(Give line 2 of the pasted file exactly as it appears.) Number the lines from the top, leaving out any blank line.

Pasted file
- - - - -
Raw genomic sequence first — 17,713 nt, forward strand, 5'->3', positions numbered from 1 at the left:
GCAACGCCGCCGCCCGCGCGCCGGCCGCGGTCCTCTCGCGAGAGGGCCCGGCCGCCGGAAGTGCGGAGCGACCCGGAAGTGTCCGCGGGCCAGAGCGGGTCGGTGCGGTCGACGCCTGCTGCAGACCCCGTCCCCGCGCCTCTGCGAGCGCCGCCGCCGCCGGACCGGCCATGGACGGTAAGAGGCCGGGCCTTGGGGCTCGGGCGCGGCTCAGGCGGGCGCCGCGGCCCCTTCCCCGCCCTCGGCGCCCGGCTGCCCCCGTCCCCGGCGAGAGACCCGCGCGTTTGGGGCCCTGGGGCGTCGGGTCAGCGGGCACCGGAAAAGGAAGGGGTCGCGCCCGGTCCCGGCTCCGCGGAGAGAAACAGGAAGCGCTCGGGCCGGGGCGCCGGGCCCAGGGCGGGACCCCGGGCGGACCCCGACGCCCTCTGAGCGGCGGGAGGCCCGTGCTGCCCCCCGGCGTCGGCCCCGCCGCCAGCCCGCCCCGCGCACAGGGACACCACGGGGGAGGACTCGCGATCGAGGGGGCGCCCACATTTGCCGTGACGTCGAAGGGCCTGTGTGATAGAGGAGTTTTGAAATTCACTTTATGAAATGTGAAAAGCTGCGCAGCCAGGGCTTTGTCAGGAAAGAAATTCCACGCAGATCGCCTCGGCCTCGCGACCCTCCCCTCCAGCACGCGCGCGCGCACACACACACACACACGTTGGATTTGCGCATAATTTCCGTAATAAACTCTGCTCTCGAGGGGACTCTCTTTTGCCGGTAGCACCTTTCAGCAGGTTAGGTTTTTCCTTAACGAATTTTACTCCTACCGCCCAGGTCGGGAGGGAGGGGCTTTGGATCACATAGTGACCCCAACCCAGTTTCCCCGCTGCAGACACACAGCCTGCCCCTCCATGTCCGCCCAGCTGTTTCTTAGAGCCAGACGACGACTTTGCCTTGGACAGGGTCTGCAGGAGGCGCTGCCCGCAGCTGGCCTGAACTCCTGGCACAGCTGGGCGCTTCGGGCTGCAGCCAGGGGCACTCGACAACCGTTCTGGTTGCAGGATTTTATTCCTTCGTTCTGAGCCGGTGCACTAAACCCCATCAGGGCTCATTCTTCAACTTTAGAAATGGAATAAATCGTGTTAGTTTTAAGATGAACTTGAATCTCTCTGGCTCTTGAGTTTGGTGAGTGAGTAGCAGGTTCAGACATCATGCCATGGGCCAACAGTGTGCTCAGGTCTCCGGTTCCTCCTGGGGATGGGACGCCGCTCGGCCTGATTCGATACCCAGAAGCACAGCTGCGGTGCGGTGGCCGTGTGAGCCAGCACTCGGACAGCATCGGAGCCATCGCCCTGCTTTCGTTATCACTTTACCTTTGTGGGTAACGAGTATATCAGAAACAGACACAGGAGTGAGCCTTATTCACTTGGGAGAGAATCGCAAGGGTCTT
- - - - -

GCAACGCCGCCGCCCGCGCGCCGGCCGCGGTCCTCTCGCGAGAGGGCCCGGCCGCCGGAAGTGCGGAGCGACCCGGAAGTGTCCGCGGGCCAGAGCGGGTCGGTGCGGTCGACGCCTGCTGCAGACCCCGTCCCCGCGCCTCTGCGAGCGCCGCCGCCGCCGGACCGGCCATGGACGGTAAGAGGCCGGGCCTTGGGGCTCGGGCGCGGCTCAGGCGGGCGCCGCGGCCCCTTCCCCGCCCTCGGCGCCCGGCTGCCCCCGTCCCCGGCGAGAGACCCGCGCGTTTGGGGCCCTGGGGCGTCGGGTCAGCGGGCACCGGAAAAGGAAGGGGTCGCGCCCGGTCCCGGCTCCGCGGAGAGAAACAGGAAGCGCTCGGGCCGGGGCGCCGGGCCCAGGGCGGGACCCCGGGCGGACCCCGACGCCCTCTGAGCGGCGGGAGGCCCGTGCTGCCCCCCGGCGTCGGCCCCGCCGCCAGCCCGCCCCGCGCACAGGGACACCACGGGGGAGGACTCGCGATCGAGGGGGCGCCCACATTTGCCGTGACGTCGAAGGGCCTGTGTGATAGAGGAGTTTTGAAATTCACTTTATGAAATGTGAAAAGCTGCGCAGCCAGGGCTTTGTCAGGAAAGAAATTCCACGCAGATCGCCTCGGCCTCGCGACCCTCCCCTCCAGCACGCGCGCGCGCACACACACACACACACGTTGGATTTGCGCATAATTTCCGTAATAAACTCTGCTCTCGAGGGGACTCTCTTTTGCCGGTAGCACCTTTCAGCAGGTTAGGTTTTTCCTTAACGAATTTTACTCCTACCGCCCAGGTCGGGAGGGAGGGGCTTTGGATCACATAGTGACCCCAACCCAGTTTCCCCGCTGCAGACACACAGCCTGCCCCTCCATGTCCGCCCAGCTGTTTCTTAGAGCCAGACGACGACTTTGCCTTGGACAGGGTCTGCAGGAGGCGCTGCCCGCAGCTGGCCTGAACTCCTGGCACAGCTGGGCGCTTCGGGCTGCAGCCAGGGGCACTCGACAACCGTTCTGGTTGCAGGATTTTATTCCTTCGTTCTGAGCCGGTGCACTAAACCCCATCAGGGCTCATTCTTCAACTTTAGAAATGGAATAAATCGTGTTAGTTTTAAGATGAACTTGAATCTCTCTGGCTCTTGAGTTTGGTGAGTGAGTAGCAGGTTCAGACATCATGCCATGGGCCAACAGTGTGCTCAGGTCTCCGGTTCCTCCTGGGGATGGGACGCCGCTCGGCCTGATTCGATACCCAGAAGCACAGCTGCGGTGCGGTGGCCGTGTGAGCCAGCACTCGGACAGCATCGGAGCCATCGCCCTGCTTTCGTTATCACTTTACCTTTGTGGGTAACGAGTATATCAGAAACAGACACAGGAGTGAGCCTTATTCACTTGGGAGAGAATCGCAAGGGTCTT